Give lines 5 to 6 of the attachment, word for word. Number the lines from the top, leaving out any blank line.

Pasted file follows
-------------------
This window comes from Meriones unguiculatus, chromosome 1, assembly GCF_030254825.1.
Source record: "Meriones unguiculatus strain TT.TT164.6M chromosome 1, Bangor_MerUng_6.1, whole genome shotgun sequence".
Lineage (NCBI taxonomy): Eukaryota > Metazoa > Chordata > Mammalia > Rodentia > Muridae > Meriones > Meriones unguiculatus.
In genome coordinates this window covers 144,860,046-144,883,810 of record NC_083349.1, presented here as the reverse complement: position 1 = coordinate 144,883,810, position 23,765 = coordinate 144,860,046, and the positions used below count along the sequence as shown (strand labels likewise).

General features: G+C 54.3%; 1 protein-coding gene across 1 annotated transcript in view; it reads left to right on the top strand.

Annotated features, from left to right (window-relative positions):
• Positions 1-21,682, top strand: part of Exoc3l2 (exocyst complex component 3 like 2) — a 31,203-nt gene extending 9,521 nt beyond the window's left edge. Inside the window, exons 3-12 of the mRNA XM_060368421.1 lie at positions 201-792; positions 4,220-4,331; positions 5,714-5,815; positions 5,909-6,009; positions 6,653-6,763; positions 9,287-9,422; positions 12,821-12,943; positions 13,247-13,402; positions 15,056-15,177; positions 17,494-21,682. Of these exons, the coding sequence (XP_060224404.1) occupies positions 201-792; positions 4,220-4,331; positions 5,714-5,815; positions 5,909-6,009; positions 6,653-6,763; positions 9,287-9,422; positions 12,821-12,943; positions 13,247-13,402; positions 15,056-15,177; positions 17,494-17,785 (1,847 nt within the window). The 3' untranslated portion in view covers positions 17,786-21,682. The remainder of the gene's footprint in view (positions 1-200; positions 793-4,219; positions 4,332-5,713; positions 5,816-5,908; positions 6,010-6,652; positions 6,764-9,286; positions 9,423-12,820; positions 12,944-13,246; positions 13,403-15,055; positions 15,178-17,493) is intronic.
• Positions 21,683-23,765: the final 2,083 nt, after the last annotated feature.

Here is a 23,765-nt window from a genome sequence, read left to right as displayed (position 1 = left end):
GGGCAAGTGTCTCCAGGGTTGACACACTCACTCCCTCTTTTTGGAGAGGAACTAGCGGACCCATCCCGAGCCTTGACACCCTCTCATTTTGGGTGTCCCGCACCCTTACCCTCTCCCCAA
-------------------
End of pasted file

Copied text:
General features: G+C 54.3%; 1 protein-coding gene across 1 annotated transcript in view; it reads left to right on the top strand.

Annotated features, from left to right (window-relative positions):